China’s money supply grew at its slowest pace on record and investment growth sank to its lowest in nearly 15 years as April data showed the world’s second-largest economy was still losing momentum despite a concentrated burst of policy easing.
Wednesday’s data added to concerns that Beijing’s growth target of around 7 percent for the year is already at risk, and reinforced views that authorities need to take bolder measures to head off job losses and debt defaults by local governments and companies.
The central bank is expected to follow this week’s interest rate cut with more stimulus in coming months, while the government may ramp up spending to try to energize the economy, which looks set for its worst year in 25 years.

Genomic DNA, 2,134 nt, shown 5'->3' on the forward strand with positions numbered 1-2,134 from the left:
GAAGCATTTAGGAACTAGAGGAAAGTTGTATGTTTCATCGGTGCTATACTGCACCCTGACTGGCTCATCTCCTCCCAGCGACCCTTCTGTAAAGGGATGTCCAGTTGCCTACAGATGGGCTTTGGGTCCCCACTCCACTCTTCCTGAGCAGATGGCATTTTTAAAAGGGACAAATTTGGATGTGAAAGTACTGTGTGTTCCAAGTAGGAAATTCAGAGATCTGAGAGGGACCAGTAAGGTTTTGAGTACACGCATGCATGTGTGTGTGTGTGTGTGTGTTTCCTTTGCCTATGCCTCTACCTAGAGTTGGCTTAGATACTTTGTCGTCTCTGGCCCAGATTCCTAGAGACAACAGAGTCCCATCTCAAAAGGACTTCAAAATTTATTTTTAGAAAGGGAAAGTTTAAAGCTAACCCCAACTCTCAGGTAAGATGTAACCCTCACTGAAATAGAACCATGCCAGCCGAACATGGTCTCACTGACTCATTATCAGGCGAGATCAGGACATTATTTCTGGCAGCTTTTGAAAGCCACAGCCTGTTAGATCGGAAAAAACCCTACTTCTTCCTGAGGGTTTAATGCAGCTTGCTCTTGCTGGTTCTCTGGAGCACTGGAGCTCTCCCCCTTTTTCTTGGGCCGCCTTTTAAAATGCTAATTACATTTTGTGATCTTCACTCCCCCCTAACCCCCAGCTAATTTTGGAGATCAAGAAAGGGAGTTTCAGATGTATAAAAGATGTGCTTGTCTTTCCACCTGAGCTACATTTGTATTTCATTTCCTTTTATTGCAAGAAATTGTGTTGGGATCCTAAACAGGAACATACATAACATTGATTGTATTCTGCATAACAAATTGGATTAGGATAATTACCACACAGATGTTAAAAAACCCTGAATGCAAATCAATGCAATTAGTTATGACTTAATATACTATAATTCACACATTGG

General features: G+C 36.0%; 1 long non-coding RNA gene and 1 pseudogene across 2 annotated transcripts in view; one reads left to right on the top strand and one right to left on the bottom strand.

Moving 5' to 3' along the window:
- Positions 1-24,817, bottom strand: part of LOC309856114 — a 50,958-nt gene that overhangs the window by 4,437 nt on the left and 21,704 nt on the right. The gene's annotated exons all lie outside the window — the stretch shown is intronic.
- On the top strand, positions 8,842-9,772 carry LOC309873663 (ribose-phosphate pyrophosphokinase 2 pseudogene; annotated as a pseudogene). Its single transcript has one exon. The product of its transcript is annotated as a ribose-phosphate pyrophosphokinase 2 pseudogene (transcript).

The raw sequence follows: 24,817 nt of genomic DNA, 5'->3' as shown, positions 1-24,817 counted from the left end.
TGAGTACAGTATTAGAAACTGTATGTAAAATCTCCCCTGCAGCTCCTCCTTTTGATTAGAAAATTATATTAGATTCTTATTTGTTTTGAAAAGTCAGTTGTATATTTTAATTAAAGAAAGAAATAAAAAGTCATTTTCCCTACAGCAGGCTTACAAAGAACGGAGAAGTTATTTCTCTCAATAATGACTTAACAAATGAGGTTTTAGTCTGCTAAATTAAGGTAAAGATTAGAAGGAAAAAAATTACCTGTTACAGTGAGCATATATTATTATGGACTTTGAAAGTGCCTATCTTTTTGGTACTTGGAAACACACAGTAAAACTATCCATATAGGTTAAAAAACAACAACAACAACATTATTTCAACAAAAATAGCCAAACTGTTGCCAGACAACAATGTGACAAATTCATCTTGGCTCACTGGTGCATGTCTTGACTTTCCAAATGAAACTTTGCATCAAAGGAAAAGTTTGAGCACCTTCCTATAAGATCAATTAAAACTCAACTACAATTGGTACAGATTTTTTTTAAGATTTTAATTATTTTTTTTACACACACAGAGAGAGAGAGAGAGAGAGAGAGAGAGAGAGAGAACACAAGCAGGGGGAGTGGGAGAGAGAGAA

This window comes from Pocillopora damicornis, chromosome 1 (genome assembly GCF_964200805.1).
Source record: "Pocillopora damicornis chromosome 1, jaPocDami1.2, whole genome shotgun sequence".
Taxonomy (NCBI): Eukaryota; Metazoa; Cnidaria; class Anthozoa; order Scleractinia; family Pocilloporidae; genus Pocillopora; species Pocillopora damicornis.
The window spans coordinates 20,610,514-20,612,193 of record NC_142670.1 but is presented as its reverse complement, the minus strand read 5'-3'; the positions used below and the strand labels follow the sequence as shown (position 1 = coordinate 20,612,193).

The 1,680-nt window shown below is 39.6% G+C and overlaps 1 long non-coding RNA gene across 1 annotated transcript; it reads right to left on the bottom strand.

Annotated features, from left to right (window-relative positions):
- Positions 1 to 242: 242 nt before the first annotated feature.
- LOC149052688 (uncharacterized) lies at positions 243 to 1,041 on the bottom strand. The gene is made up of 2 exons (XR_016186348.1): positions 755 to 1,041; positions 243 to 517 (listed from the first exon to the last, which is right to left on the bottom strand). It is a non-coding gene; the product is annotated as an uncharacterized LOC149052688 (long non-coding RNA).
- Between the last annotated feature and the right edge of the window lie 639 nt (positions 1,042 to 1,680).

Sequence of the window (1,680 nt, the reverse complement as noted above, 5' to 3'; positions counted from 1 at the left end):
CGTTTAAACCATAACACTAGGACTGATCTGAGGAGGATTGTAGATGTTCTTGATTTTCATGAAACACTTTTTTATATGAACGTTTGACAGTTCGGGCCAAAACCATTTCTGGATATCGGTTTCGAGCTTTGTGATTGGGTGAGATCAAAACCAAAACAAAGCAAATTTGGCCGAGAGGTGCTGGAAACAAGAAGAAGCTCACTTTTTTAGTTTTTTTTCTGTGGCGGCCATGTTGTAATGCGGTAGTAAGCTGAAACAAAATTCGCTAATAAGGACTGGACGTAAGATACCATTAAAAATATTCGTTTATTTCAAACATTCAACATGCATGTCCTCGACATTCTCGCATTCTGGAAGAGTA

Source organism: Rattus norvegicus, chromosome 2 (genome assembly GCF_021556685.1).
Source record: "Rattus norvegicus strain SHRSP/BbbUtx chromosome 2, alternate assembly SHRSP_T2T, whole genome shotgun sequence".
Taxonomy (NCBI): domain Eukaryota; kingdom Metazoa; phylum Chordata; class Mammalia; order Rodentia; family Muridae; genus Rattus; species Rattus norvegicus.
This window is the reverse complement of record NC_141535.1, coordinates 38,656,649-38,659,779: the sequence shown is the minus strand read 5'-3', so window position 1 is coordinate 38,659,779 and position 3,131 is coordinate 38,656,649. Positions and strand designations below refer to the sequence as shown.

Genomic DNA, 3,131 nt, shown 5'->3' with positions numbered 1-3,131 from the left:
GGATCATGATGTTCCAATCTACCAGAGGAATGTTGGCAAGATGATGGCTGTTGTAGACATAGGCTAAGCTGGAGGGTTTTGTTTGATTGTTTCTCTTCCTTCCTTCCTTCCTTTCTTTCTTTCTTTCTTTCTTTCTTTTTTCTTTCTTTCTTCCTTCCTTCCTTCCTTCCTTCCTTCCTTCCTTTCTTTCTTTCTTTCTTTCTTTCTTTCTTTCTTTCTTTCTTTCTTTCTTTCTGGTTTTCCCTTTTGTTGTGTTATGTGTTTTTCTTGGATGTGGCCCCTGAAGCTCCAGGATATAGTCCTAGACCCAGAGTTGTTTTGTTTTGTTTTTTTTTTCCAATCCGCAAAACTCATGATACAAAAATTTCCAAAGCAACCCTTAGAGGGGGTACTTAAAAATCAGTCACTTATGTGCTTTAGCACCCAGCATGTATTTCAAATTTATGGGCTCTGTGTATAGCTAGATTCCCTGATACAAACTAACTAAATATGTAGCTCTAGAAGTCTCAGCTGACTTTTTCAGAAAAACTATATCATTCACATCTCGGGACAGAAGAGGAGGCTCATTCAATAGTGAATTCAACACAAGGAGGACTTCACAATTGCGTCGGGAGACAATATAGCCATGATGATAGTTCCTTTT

“It’s again worse than what most people had expected, especially on the investment side. All of this suggests that the downward pressures on growth in China are persisting, especially in the industrial part of the economy,” said Louis Kuijs, China economist at Royal Bank of Scotland in Hong Kong.
“This type of data will motivate policymakers to further ease on the monetary and fiscal sides.”
The People’s Bank of China (PBOC) has cut benchmark interest rates three times in the past six months, including a move early this week, on top of reductions in banks’ reserve requirement ratio (RRR) and measures to shore up the ailing property market, which accounts for about 15 percent of the economy.